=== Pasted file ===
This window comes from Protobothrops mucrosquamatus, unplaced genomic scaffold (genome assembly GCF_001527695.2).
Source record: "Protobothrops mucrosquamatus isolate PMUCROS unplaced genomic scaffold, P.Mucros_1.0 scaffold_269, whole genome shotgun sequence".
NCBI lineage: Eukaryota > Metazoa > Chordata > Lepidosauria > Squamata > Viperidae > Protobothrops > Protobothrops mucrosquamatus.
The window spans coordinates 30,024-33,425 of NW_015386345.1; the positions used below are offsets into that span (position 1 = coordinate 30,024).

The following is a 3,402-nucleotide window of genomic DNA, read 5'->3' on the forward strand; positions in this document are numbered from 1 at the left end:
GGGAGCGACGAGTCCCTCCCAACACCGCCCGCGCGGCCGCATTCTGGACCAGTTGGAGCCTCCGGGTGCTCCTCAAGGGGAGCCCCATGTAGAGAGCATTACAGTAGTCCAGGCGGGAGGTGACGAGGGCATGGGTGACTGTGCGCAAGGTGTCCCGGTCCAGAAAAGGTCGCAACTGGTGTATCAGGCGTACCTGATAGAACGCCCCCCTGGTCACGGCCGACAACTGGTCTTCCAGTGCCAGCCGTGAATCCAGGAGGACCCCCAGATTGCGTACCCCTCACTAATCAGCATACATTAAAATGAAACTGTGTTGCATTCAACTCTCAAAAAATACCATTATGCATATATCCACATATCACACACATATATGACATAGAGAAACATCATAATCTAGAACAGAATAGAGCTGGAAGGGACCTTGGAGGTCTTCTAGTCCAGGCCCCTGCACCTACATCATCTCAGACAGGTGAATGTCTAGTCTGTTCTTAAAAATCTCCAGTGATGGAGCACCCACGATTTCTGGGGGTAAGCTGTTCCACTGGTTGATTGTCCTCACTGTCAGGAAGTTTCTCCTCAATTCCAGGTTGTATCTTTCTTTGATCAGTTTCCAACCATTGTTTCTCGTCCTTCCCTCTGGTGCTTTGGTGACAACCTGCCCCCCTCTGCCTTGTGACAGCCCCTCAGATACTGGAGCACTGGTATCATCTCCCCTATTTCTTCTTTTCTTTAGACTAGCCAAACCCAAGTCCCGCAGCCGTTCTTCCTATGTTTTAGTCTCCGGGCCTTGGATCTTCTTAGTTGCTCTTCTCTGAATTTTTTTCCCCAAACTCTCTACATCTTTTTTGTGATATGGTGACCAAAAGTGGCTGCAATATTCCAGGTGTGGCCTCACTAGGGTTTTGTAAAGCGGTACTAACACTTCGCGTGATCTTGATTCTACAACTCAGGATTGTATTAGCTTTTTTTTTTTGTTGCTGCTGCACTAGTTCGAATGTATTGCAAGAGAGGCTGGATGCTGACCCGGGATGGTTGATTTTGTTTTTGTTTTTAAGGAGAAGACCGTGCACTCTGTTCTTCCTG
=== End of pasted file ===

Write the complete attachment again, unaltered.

This window comes from Protobothrops mucrosquamatus, unplaced genomic scaffold (genome assembly GCF_001527695.2).
Source record: "Protobothrops mucrosquamatus isolate PMUCROS unplaced genomic scaffold, P.Mucros_1.0 scaffold_269, whole genome shotgun sequence".
NCBI lineage: Eukaryota > Metazoa > Chordata > Lepidosauria > Squamata > Viperidae > Protobothrops > Protobothrops mucrosquamatus.
The window spans coordinates 30,024-33,425 of NW_015386345.1; the positions used below are offsets into that span (position 1 = coordinate 30,024).

The following is a 3,402-nucleotide window of genomic DNA, read 5'->3' on the forward strand; positions in this document are numbered from 1 at the left end:
GGGAGCGACGAGTCCCTCCCAACACCGCCCGCGCGGCCGCATTCTGGACCAGTTGGAGCCTCCGGGTGCTCCTCAAGGGGAGCCCCATGTAGAGAGCATTACAGTAGTCCAGGCGGGAGGTGACGAGGGCATGGGTGACTGTGCGCAAGGTGTCCCGGTCCAGAAAAGGTCGCAACTGGTGTATCAGGCGTACCTGATAGAACGCCCCCCTGGTCACGGCCGACAACTGGTCTTCCAGTGCCAGCCGTGAATCCAGGAGGACCCCCAGATTGCGTACCCCTCACTAATCAGCATACATTAAAATGAAACTGTGTTGCATTCAACTCTCAAAAAATACCATTATGCATATATCCACATATCACACACATATATGACATAGAGAAACATCATAATCTAGAACAGAATAGAGCTGGAAGGGACCTTGGAGGTCTTCTAGTCCAGGCCCCTGCACCTACATCATCTCAGACAGGTGAATGTCTAGTCTGTTCTTAAAAATCTCCAGTGATGGAGCACCCACGATTTCTGGGGGTAAGCTGTTCCACTGGTTGATTGTCCTCACTGTCAGGAAGTTTCTCCTCAATTCCAGGTTGTATCTTTCTTTGATCAGTTTCCAACCATTGTTTCTCGTCCTTCCCTCTGGTGCTTTGGTGACAACCTGCCCCCCTCTGCCTTGTGACAGCCCCTCAGATACTGGAGCACTGGTATCATCTCCCCTATTTCTTCTTTTCTTTAGACTAGCCAAACCCAAGTCCCGCAGCCGTTCTTCCTATGTTTTAGTCTCCGGGCCTTGGATCTTCTTAGTTGCTCTTCTCTGAATTTTTTTCCCCAAACTCTCTACATCTTTTTTGTGATATGGTGACCAAAAGTGGCTGCAATATTCCAGGTGTGGCCTCACTAGGGTTTTGTAAAGCGGTACTAACACTTCGCGTGATCTTGATTCTACAACTCAGGATTGTATTAGCTTTTTTTTTTTGTTGCTGCTGCACTAGTTCGAATGTATTGCAAGAGAGGCTGGATGCTGACCCGGGATGGTTGATTTTGTTTTTGTTTTTAAGGAGAAGACCGTGCACTCTGTTCTTCCTG